Updated 10/11/04

Blip Magazine Story

If you're curious, here is the text of the story:

Eric Ginner and Mark Robichek have been friends for some time. Eric is a 20-year-old accountant. Mark, 23, designs electronic systems that help factories run more efficiently. They both live in Mountain View, California, which happens to be about 5 miles from where Atari has its headquarters.

Mark and Eric are two of the most accomplished video game players in the world. Mark currently holds the world's record for TUTANKHAM (244, 920), a game in which you, as an archaeologist, try to find treasure hidden deep in a pyramid, while assorted nasties try to do you in. He also holds the record for FROGGER (442,330), a game described in BLIP TIPS II of this issue.

Eric holds the world's record for MOON PATROL (573,480). At one time or another over the past 18 months, he has also been the record-holder for such games as DIG DUG, ROBOTRON, TEMPEST, and CENTIPEDE.

"My record in CENTIPEDE was around 400,000," Eric recalls. "But nowadays it's possible to rack up scores of 25,000,000 in CENTIPEDE, and even beyond that. In fact, I could probably play CENTIPEDE forever, as long as the machine held out."

Eric says he could set records in any number of other games, if he wanted to. And he doesn't sound as if he's merely boasting.

"But it takes 30 to 40 hours to set a record," he points out. "And there are other things I prefer to do with my time."

Mark told BLIP that he likes maze games best. FROGGER is his favorite. This is true even though he finds that the game acts in strange fashion when you reach very high scores.

One bizarre incident involves the lady frog, dressed in purple, who appears on the screen from time to time. If you can get your frog to jump on the lily pad with her and carry her safely into a dock, you get bonus points.

Well, according to Mark, after FROGGER hits about 50,000 point, the lady frog is no longer purple. Instead, she's often invisible.The only reason you can spot her is that whenever you jump onto a pad with her, your feet turn red.

Not long ago, Life Magazine assembled the 18 best video game players at the Twin Galaxies Arcade in Ottumwa, Iowa. The champions were photographed in front of the glittering International Scoreboard there. Mark and Eric were among those invited, and BLIP talked to them during their visit.

They told us they were introduced to video games when they were in high school. In fact, they first met at an arcade.

"I used to spend 20 or 30 hours a week in arcades when I was in high school," Mark recalled. "Even so, the games never cost me much money. I was always good, and a quarter lasted me a long time. If I spent five dollars a week, it was a lot."

Mark continued playing video games when he went on to college at Stanford. "I used the games to relax myself before exams," he says. "The night before a test, after I had done all the studying I felt was possible, I'd visit an arcade and spend two or three hours playing games. It refreshed me. I was able to get a restful sleep and be in great shape for the exam the next morning."

While Eric was in high school, he got caught up in the ASTEROIDS craze of 1979 and 1980, when it ranked as the game to beat. And Eric beat it, all right. He was the first player to score 100,000 points in ASTEROIDS, and thus turn the game over.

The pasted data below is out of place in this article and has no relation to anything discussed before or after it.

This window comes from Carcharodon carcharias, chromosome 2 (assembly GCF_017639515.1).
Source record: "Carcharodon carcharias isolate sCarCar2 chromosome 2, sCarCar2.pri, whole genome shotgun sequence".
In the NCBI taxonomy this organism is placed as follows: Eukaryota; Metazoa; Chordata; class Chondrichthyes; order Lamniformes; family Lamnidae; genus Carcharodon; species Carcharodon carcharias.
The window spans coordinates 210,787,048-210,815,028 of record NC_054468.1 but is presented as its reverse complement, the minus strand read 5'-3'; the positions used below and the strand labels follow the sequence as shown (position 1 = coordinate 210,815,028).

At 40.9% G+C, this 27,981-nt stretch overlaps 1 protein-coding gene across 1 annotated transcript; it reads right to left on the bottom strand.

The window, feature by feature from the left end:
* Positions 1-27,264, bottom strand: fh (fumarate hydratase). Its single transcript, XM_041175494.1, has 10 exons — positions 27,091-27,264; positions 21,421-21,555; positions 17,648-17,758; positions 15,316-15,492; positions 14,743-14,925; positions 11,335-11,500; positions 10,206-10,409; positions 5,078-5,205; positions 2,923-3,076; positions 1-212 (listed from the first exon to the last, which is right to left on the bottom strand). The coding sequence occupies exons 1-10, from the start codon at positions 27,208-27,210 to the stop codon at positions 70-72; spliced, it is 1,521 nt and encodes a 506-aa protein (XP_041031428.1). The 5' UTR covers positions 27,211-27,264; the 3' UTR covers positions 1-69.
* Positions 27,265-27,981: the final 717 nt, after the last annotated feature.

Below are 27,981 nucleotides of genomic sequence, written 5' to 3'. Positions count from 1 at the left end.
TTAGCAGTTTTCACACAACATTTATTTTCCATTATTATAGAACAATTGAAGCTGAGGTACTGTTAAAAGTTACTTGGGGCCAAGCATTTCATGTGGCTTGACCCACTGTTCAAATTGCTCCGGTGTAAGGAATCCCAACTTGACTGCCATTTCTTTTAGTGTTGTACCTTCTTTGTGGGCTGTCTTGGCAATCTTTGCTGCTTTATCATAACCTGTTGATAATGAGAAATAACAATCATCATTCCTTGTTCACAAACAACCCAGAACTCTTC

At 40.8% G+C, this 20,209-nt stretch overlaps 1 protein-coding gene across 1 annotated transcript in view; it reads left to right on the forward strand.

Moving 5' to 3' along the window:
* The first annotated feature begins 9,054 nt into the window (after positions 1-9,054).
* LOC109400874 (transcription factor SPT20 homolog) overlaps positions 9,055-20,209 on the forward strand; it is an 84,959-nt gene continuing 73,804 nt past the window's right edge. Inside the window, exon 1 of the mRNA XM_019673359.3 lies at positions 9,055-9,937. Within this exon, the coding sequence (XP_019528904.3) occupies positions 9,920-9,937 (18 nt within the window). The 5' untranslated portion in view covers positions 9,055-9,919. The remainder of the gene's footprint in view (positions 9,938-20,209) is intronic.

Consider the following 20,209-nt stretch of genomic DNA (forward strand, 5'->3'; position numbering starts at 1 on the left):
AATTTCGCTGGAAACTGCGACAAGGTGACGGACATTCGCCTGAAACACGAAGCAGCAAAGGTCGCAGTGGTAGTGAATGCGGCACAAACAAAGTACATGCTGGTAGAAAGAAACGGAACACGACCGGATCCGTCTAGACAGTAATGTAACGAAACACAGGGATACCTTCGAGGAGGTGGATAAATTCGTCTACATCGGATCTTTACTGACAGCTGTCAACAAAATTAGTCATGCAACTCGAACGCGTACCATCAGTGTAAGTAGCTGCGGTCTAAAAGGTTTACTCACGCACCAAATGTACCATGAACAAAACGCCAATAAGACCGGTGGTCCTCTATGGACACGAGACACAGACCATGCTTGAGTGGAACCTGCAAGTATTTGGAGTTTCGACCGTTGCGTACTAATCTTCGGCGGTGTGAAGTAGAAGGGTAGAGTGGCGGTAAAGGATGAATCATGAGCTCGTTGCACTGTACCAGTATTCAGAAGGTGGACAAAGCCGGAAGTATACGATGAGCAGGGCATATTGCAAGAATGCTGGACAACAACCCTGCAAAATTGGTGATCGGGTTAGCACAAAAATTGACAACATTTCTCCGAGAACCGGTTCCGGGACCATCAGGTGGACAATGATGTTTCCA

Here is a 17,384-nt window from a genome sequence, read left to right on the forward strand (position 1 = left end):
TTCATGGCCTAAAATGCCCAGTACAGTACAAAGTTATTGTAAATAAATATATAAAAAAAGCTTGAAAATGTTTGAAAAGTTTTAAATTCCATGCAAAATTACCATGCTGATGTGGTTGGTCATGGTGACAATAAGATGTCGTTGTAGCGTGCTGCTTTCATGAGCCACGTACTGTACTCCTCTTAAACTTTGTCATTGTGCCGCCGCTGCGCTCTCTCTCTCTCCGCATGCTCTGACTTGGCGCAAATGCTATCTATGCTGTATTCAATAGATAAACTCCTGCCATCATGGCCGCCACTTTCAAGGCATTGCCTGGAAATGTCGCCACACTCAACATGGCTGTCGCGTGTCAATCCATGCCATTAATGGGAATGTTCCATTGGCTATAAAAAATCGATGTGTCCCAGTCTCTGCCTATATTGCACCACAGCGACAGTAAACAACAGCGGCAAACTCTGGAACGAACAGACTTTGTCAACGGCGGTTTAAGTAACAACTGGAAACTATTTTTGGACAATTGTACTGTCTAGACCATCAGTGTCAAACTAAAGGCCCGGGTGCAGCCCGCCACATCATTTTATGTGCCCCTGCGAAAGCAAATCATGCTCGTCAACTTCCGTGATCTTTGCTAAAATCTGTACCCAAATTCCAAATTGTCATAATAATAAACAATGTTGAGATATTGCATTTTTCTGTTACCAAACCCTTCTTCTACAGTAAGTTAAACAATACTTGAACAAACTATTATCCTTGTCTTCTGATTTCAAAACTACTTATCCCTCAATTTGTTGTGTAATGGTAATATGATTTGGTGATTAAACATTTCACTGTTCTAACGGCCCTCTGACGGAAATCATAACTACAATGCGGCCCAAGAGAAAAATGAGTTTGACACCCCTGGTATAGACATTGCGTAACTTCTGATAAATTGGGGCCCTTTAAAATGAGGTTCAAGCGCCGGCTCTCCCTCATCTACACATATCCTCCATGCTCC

He did well, in fact, on just about every game he tried. "In those days," Eric recalls, "there was no record-keeping service like the International Scoreboard. I used to visit different arcades to find out if my scores were the highest--and they usually were. I also talked to the people at Atari, who kept track of high scores in other parts of the country. Based on their figures, I held a bunch of records."

From time to time, game enthusiasts hear about Eric and call him for gaming advice. "They're usually people," he says, "who have reached a certain plateau, and can't seem to get beyond it. They want to know what to do.

"Someone called me about TEMPEST not long ago. He couldn't get beyond the green level. I told him how to eliminate the fuseballs at that level, and I think it solved his problem."

Like anyone who excels at video games, Mark and Eric have fast reflexes. But they also have excellent memories.

"You have to be able to remember patterns," Mark explains. "You have to be able to keep track of where the danger spots are on each board.

"Patience is another quality that helps. I always take it slow. I make fewer mistakes that way.

"When kids watch me play TUTANKHAM, they're sometimes astonished. I'll just park the archaeologist in a corner and let him sit there. 'Use your flash button!' someone will shout. They don't realize that sometimes it pays to wait--and wait."

Besides quickness and sharp memory, Eric and Mark have at least one other trait in common. They both take video games in stride. They're not fanatical about the games, and they never have been. The games are only one of their many interests.

Mark likes basketball, for instance. "I used to play the game," he says. "But now I enjoy it as a spectator. And I officiate at high school games."

He's also active in auto rallying (a sport he describes as "cleverness driving"), and he collects coins.

Eric's other interests include playing cards. He and Mark are part of a group of local video game players who have a regular Saturday night poker session.

Neither Mark nor Eric ever skipped school to hang around arcades. They never spent more on the games than they could afford. The games never encouraged them to become violent, or anything else people might disapprove of.

To both young men, video games are like TV or popular music--an enjoyable pastime. The two of them just happen to be world-champion performers at the games.

--George Sullivan

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